LA BioMed awarded research grant to study HIV prevention gel
International initiative seeks to reduce heterosexual HIV transmission
Los Angeles (April 26, 2010) - Los Angeles Biomedical Research Institute (LA BioMed) has received a $350,000 grant to study
the safety of a gel designed to reduce the heterosexual transmission of HIV from the International Partnership for Microbicides (IPM), a nonprofit
global initiative to develop products to reduce HIV transmission, and the U.S. Agency for International Development (USAID), the Institute announced today.
The grant will fund LA BioMed's participation in the IPM020 study of the safety of a dapivirine-containing microbicide gel, which
represents the second generation of HIV-prevention products for women. The study is a multicenter trial underway at five U.S. sites that will enroll
180 research volunteers with funding from IPM and USAID.
Susan Ballagh, MD, a LA BioMed principal investigator, and her research team have started recruiting 30 healthy women,
ages 18-40, for the LA BioMed study. To participate, the research volunteers will need to use the investigational gel daily for 12 weeks to
evaluate its safety and absorption into tissues.
"If this gel is found to be safe, further testing will be undertaken to determine its effectiveness in preventing the
transmission of HIV," Dr. Ballagh said. "IPM is committed to providing women with an affordable and self-initiating HIV-prevention strategy.
The organization's goal is to reduce the cycle of infection that has led to the deaths of more than 25 million people worldwide and orphaned more
than 15 million children since 1981."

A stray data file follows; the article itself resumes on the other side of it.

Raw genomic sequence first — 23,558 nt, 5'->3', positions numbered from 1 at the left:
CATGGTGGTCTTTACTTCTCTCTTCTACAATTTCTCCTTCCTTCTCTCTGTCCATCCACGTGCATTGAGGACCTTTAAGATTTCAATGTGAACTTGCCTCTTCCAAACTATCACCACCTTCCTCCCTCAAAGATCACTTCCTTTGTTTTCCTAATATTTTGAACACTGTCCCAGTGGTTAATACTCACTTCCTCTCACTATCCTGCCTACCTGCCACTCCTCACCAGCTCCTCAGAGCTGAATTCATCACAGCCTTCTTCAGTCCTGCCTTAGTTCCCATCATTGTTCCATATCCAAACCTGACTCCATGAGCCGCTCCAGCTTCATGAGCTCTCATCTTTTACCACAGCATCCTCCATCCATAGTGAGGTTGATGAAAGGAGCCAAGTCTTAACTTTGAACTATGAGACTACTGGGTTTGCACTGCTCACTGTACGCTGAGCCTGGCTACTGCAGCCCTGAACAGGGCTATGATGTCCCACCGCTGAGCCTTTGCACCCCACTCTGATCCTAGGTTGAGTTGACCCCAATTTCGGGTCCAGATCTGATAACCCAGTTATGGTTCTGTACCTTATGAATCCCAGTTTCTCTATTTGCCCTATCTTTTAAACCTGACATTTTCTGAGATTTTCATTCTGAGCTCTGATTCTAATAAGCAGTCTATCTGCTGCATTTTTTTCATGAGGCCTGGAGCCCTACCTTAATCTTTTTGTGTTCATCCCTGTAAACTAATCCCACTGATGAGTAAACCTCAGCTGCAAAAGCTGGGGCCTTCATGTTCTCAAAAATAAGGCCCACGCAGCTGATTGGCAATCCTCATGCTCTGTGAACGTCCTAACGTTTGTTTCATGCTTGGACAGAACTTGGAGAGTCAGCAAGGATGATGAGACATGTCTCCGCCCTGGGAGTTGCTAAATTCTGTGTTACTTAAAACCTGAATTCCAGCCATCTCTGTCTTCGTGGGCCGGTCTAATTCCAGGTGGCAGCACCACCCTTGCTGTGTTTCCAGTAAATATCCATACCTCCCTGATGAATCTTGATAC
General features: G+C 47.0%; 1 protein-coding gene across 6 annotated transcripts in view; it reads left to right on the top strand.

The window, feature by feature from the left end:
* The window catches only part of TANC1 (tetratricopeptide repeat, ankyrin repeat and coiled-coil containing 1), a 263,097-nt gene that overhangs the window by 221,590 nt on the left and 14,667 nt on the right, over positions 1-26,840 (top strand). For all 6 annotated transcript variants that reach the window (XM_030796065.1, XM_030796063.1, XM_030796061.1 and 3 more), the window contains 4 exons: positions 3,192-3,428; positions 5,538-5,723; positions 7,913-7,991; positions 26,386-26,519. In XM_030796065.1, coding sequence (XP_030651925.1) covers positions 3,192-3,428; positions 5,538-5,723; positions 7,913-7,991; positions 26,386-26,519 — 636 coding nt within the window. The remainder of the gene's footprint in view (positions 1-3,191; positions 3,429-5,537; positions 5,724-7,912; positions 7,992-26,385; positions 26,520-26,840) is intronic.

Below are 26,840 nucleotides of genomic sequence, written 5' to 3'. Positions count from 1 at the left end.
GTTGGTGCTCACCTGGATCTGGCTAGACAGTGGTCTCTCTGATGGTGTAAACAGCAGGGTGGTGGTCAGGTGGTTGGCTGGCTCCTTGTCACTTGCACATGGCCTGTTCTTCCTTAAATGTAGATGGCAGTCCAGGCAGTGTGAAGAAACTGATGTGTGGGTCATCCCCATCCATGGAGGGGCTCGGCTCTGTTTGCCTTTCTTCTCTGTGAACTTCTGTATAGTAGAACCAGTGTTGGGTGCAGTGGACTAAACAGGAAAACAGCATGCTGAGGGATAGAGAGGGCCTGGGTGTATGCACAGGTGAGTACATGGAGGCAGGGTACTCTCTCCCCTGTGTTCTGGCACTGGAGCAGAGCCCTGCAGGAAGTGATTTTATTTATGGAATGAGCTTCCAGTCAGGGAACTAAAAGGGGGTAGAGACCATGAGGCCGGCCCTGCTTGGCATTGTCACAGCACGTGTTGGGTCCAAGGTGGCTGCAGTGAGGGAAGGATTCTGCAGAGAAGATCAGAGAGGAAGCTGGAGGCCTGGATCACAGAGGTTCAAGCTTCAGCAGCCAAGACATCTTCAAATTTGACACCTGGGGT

Every day, nearly 7,000 people around the world are newly infected with HIV, the virus that causes AIDS, and some 33 million people are now living
with HIV, half of them women, according to IPM. The World Health Organization recently reported that AIDS is the No. 1 cause of death and disease
among women of reproductive age in the world, with women in developing countries bearing the brunt of the epidemic.
IPM was founded in 2002 to reduce HIV transmission by accelerating the development and availability of a safe and effective microbicide for use
by women in developing countries.
Annalene Nel, MD, IPM chief medical officer based in South Africa, will visit LA BioMed on Thursday to review the LA BioMed study site. Dr. Nel
is responsible for IPM's clinical trials and international clinical site development.
Previously, she worked as an independent clinical research consultant in the drug development process. She has significant experience
in all levels of clinical research and in a broad range of therapeutic areas. She also has worked as an investigator in clinical research for more than 20 years.
To learn more about the study or volunteer to participate in it, please contact 310.222.3840 or 310.222.3721.
About LA BioMed
Founded in 1952, LA BioMed is one of the country's leading nonprofit independent biomedical research institutes. It has more than 150 fulltime and part-time
researchers conducting studies into improved treatments and cures for cancer, inherited diseases, infectious diseases, illnesses caused by environmental
factors and more. It also educates young scientists and provides community services, including immunization and childhood nutrition programs. LA BioMed
is academically affiliated with the David Geffen School of Medicine at UCLA and located on the campus of Harbor-UCLA Medical Center. For more
information, please visit www.LABioMed.org
Los Angeles Biomedical Research Institute at Harbor-UCLA Medical Center (LA BioMed)